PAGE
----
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Abstract: FR-PO516

Caffeine Consumption and Mortality in CKD

Session Information

Category: Chronic Kidney Disease (Non-Dialysis)

  • 304 CKD: Epidemiology, Outcomes - Non-Cardiovascular


  • Bigotte Vieira, Miguel, Centro Hospitalar Lisboa Norte, Lisboa, Portugal
  • Magriço, Rita, Hospital Garcia de Orta, Almada, Portugal
  • Viegas dias, Catarina, Dafundo Family Health Unit, Lisbon, Portugal
  • Leitão, Lia, Hospital Prof. Doutor Fernando Fonseca, Amadora, Portugal
  • Neves, João Sérgio, São João Hospital, Faculty of Medicine, University of Porto, Portugal, Porto, Portugal

An inverse relationship between coffee consumption and mortality has been reported in the general population. However, the association between caffeine consumption and mortality in patients with CKD remains unclear.


We examined the association of caffeine consumption with mortality among 2328 patients with CKD (defined by estimated GFR < 60 mL/min/1.73m2, CKD-EPI) in a prospective nationwide cohort, using the continuous National Health and Nutrition Examination Survey (NHANES) 1999-2010. Caffeine consumption was assessed at baseline using 24-hour dietary recalls. Cox proportional hazard models were fitted to estimate hazard ratios (HR) for all-cause mortality according to quartiles of caffeine consumption, adjusting for potential confounders (age, gender, race, annual family income, education level, estimated GFR, albumin/creatinine ratio, hypertension, smoking status, dyslipidemia, body mass index, previous cardiovascular events and diet: consumption of alcohol, carbohydrates, polyunsaturated fatty acids and fibers). We assessed the extent to which CKD stage modified the effects of caffeine consumption on mortality with likelihood ratio tests for interaction.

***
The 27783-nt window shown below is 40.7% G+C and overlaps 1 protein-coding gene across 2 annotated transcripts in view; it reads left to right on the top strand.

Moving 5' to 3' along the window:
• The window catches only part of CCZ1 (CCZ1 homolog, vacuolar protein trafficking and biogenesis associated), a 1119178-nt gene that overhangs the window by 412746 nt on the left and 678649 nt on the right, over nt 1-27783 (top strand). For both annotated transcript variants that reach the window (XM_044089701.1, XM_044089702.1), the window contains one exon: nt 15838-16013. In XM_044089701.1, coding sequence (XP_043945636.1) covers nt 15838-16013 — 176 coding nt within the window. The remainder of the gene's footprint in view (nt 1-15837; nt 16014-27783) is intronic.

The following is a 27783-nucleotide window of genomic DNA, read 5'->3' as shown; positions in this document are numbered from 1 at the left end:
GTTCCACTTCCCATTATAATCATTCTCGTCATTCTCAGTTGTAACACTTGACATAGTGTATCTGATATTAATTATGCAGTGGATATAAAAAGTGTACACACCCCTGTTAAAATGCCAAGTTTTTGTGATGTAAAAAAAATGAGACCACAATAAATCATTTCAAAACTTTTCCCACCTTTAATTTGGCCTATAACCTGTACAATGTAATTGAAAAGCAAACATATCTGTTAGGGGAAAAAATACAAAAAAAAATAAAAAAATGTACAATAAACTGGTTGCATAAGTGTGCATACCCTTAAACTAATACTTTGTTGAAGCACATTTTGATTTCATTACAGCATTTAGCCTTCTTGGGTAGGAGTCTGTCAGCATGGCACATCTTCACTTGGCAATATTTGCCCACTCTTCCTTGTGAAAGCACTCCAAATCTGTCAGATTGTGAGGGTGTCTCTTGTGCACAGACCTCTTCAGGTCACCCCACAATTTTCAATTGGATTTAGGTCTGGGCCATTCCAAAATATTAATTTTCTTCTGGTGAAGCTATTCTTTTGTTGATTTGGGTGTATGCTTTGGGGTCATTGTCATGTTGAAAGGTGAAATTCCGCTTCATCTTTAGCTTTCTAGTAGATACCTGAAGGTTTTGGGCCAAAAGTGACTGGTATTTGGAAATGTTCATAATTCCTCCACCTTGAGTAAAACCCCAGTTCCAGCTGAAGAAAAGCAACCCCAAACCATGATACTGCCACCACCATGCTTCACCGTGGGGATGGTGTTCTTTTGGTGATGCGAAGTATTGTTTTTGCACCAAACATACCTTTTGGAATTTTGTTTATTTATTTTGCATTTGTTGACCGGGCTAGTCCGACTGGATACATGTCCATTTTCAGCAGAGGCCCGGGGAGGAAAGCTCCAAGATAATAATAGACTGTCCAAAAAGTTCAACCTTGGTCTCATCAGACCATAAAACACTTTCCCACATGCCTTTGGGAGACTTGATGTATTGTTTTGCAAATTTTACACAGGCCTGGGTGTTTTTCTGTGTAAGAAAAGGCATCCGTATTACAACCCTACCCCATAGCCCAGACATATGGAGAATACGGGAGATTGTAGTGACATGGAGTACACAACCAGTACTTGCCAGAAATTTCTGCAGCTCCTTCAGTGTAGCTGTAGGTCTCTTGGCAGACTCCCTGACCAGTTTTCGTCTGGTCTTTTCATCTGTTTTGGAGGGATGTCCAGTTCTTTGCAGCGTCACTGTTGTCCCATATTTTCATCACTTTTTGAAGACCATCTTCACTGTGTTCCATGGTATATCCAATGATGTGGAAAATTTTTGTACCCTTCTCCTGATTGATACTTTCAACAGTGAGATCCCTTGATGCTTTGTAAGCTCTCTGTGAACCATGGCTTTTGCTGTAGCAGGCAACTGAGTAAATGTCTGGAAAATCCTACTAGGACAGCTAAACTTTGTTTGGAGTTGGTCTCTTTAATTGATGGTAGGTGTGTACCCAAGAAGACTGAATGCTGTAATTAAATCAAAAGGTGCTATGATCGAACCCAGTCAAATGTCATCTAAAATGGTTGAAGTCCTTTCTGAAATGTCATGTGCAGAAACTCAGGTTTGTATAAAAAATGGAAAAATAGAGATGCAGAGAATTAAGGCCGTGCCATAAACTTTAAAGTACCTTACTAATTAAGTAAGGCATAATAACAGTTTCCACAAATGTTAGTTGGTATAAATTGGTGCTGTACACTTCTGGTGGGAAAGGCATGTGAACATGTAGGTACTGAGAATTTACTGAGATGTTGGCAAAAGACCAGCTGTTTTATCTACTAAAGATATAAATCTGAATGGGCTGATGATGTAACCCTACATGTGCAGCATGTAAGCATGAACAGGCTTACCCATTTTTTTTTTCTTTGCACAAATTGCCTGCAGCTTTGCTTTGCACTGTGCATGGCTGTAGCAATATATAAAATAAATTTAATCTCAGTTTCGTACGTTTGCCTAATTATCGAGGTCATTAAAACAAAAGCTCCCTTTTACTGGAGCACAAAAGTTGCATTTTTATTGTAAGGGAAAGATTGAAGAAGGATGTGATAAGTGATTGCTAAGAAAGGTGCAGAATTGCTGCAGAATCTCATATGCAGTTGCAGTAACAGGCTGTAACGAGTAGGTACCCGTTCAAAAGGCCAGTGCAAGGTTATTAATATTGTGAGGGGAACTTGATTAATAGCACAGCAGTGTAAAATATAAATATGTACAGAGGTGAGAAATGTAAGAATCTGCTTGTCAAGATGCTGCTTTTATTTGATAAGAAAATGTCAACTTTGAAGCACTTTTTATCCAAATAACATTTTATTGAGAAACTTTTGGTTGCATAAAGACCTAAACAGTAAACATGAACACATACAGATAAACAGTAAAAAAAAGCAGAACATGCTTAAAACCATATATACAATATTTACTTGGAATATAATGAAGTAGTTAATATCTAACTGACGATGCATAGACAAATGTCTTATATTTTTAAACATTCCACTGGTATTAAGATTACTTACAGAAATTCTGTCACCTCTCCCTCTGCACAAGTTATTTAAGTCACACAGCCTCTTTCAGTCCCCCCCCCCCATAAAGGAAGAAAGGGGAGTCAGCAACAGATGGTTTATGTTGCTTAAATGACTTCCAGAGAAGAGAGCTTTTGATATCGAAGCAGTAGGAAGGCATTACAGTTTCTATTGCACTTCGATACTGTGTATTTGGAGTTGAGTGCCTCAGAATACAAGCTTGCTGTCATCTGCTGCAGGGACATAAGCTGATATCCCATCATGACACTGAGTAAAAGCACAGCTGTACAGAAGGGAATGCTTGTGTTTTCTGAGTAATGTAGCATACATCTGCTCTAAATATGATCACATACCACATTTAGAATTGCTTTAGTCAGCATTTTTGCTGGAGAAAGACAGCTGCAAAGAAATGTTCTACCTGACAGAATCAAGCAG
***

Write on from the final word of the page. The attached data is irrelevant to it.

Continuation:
Quartiles of caffeine consumption were: 1st quartile (<29.5 mg of caffeine/day), 2nd (30.5 to 101.0 mg/day), 3rd (101.5 to 206.0 mg/day), and 4th quartile (206.5 to 1378.5 mg/day). A dose-dependent inverse association between caffeine and all-cause mortality was observed in patients with CKD. Comparing with 1st quartile of caffeine consumption, adjusted HR for death was 0.88 (95% CI, 0.68-1.44) for 2nd quartile, 0.78 (95% CI, 0.60-1.01) for 3rd quartile and 0.76 (95% CI, 0.59-0.97) for 4th quartile (p=0.027 for trend across quartiles). There were no significant interactions between caffeine consumption quartiles and CKD stages with respect to all-cause mortality.


Our study showed a dose-dependent protective effect of caffeine consumption on mortality among patients with CKD.